5. Note that the current accounting deficit of Medicare is over $30 trillion. If we funnel the entire population into Medicare, it's going to go bankrupt much earlier than predicted. Eventually Medicare debt payments will collapse the U.S. economy; we'll have to raise taxes so high to pay for them that there will be no money left for anything else.

The status quo is rather stinky, but the alternative smells worse to me.

Edited at 2009-08-20 05:31 pm (UTC)
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From:wbwolf
Date:August 20th, 2009 06:38 pm (UTC)
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One of the big problems with this scenario is it is built on a series of assumptions that may or may not come true. The big leap of "faith" is the fact that insurance companies will fold. Currently, the insurance companies are getting billions of dollar of profit, mainly by raising premiums and restricting pay outs. And there is already the rationing of services, only it does by the whim of a company cog that only lots at how much money they can make rather than the care of the individual.

However, I would favor a public option similar to Japan, where everyone gets basic care (coupled with an emphasis on preventive care when the costs are lower), while additional services can be purchased if desired. It should be noted that one of the reasons why some companies are starting to come around to supporting a public option is because of continuing rising costs to provide health care for their employees. The non-profit co-ops is also a good idea, since it helps bring competition to an oligarchic market.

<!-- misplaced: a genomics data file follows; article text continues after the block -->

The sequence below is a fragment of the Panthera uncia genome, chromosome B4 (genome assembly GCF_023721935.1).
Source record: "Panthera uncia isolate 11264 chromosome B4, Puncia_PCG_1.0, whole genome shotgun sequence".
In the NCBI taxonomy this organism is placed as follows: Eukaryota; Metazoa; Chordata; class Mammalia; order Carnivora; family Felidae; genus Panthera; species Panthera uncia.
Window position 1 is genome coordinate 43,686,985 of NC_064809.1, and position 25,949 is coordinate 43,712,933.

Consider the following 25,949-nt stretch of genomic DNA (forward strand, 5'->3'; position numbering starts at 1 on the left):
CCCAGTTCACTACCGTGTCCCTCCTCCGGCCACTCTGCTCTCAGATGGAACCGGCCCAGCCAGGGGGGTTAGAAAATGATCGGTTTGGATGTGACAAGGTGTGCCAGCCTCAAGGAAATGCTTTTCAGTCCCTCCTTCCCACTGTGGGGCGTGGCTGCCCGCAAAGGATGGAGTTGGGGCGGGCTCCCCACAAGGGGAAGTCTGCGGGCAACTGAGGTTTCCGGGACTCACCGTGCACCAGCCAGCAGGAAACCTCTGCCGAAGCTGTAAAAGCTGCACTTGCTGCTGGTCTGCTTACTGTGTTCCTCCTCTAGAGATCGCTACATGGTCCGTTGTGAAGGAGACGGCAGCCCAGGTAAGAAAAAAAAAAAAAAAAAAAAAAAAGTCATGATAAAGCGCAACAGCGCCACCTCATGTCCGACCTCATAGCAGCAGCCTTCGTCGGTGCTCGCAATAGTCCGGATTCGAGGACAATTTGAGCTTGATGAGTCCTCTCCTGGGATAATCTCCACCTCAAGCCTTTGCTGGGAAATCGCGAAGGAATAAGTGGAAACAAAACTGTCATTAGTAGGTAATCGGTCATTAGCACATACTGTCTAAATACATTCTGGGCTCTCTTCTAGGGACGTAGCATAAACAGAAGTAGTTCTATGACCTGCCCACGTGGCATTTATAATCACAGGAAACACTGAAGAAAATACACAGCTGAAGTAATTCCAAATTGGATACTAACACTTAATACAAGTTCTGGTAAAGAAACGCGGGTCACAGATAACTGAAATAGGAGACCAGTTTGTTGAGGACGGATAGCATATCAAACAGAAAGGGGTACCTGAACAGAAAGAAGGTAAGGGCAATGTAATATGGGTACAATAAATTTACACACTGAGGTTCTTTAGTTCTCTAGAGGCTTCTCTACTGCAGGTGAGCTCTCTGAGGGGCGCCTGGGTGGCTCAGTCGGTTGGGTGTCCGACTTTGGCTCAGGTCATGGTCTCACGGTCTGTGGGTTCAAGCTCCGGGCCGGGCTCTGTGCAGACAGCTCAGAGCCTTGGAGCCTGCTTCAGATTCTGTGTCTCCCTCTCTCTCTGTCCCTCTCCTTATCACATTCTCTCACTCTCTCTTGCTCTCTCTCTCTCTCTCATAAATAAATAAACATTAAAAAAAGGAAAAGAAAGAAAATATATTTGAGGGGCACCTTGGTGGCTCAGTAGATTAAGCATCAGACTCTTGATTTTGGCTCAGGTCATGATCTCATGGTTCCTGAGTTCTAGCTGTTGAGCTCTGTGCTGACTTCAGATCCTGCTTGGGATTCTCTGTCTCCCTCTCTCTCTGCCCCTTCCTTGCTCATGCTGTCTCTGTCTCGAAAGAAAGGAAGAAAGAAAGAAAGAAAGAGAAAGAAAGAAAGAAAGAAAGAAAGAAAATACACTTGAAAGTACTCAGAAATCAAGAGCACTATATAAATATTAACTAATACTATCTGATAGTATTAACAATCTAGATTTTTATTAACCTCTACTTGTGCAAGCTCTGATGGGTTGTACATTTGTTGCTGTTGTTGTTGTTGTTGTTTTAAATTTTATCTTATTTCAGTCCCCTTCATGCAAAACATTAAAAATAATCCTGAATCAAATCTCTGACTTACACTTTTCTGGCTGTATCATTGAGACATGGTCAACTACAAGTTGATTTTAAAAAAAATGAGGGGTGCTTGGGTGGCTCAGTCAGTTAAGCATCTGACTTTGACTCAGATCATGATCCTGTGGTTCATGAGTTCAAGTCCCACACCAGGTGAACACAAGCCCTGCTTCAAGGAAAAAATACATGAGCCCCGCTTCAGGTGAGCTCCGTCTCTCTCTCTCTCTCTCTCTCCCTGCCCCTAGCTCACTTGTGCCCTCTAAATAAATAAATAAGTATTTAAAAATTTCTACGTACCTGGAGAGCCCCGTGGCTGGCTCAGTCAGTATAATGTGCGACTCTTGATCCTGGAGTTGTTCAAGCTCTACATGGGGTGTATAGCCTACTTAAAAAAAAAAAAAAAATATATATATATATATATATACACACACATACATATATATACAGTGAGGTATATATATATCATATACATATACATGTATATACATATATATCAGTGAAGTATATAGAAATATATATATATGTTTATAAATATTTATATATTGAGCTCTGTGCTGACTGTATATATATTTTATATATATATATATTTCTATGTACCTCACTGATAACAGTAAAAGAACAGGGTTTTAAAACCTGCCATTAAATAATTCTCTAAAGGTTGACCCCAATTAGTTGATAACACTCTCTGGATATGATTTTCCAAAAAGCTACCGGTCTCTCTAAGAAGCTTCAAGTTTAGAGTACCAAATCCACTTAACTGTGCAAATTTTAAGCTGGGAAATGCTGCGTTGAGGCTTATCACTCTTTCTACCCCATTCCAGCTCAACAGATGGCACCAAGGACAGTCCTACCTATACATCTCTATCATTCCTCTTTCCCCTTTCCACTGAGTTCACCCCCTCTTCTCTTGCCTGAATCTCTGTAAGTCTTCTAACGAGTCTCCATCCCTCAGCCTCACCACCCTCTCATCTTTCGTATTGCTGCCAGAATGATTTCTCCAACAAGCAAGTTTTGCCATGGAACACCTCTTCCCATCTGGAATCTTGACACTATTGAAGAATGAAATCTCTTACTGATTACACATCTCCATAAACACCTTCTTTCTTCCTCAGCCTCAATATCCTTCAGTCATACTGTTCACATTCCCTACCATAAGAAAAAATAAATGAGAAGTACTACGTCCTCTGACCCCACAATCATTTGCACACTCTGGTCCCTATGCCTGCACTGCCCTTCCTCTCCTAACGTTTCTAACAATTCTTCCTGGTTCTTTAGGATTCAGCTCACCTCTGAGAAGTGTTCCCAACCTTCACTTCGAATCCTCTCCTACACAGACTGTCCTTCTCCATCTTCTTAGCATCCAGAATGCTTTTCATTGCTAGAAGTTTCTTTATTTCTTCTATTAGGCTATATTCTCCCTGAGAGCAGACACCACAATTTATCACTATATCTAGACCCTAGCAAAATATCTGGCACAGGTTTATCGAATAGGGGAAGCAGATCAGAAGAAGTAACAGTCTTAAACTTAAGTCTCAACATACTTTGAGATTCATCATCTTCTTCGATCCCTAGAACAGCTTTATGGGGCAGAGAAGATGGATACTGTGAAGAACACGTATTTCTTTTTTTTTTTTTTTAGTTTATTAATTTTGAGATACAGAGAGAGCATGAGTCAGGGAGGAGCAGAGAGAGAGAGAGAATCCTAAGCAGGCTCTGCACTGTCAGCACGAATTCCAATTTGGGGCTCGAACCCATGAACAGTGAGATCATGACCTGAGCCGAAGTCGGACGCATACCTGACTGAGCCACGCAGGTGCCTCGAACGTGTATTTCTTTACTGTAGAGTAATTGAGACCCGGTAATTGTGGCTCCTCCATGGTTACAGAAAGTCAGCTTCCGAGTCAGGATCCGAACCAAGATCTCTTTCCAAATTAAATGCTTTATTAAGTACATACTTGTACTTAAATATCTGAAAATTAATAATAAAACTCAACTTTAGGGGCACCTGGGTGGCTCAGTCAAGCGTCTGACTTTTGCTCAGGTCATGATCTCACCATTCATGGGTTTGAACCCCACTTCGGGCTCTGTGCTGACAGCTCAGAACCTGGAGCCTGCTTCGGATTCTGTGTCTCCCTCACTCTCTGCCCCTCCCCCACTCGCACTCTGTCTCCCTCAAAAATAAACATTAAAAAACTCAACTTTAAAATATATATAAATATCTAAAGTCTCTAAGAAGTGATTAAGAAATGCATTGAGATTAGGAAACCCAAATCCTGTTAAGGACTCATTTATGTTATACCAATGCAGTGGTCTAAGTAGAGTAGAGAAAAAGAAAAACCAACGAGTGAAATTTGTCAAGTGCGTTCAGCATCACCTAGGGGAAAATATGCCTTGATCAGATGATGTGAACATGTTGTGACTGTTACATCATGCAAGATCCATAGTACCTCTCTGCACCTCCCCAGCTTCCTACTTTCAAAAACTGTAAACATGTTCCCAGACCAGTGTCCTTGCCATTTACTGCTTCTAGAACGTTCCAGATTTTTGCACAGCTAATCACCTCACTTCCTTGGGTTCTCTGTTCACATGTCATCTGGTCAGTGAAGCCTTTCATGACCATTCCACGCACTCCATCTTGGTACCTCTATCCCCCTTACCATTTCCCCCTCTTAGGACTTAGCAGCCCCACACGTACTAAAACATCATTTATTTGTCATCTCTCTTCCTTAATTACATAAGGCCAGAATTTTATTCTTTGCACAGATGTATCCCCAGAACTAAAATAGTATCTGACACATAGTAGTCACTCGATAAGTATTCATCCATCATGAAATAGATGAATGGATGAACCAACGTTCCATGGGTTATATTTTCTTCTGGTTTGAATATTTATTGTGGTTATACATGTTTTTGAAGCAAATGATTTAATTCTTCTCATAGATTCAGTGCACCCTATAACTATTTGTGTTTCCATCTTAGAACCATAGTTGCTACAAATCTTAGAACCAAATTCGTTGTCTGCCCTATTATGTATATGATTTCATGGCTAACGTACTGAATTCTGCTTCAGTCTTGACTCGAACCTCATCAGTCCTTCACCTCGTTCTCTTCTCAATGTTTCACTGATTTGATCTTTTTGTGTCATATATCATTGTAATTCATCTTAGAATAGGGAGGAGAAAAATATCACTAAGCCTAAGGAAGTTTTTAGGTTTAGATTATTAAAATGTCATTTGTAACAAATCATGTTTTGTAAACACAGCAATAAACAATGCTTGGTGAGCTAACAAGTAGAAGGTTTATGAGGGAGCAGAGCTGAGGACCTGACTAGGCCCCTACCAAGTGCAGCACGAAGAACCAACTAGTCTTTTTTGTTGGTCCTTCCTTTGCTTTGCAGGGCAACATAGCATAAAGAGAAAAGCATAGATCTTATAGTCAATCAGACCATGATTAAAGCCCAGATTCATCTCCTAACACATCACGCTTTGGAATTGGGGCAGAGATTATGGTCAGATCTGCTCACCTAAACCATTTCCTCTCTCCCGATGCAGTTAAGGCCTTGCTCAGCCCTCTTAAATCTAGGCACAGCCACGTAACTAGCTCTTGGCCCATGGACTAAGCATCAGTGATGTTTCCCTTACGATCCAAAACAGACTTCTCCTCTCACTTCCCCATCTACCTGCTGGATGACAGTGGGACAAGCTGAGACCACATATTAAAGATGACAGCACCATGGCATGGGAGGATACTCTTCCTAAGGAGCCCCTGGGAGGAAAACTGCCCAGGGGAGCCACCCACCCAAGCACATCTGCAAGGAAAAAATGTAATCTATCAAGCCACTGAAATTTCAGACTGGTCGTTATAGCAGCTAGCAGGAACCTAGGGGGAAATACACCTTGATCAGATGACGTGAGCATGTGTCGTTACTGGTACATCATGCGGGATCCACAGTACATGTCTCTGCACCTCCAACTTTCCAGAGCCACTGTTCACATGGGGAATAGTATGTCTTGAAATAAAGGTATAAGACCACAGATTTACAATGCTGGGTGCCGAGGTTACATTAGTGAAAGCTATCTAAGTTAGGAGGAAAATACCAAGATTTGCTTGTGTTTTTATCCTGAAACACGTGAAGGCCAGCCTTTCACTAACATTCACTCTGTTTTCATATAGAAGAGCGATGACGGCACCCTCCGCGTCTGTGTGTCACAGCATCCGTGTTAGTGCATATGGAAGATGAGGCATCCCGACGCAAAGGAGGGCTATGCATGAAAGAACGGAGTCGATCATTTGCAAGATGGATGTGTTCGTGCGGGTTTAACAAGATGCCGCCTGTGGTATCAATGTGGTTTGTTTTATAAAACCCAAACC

Frankly, I would rather there was honest bipartisan dialog on both sides, but it seems like the right doesn't want to have the talk. The only real proposal I've heard from anybody on the right has been the idea of allowing people to buy insurance across state lines (since, like cable TV, many states are dominated by one or two insurers) in order to foster more competition. And that's a good idea, but it should not be the end of the conversation.
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From:nefaria
Date:August 20th, 2009 07:33 pm (UTC)
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Going bankrupt and folding is usually an inevitable consequence of having to charge your customers more for the same quality of care as the competition. Perhaps the insurance companies would be able to provide better service to compensate for the increased expense, but all the economic and governmental pressures will be against them.

I like some of the alternatives being proposed, many are worth thinking about. Public basic care + private extra care might work, but I fear it would have the same bad effect on the poor as the current system, they couldn't afford the extra care. Another person suggested the car insurance model, where the customer pays for checkups and medicine and the insurance company only pays for catastrophic care; this is again harsh on the poor, but it does keep the costs down and reduces the insurance companies' influence. I don't see any downside to the co-ops, it's sort of like Geico for health insurance.-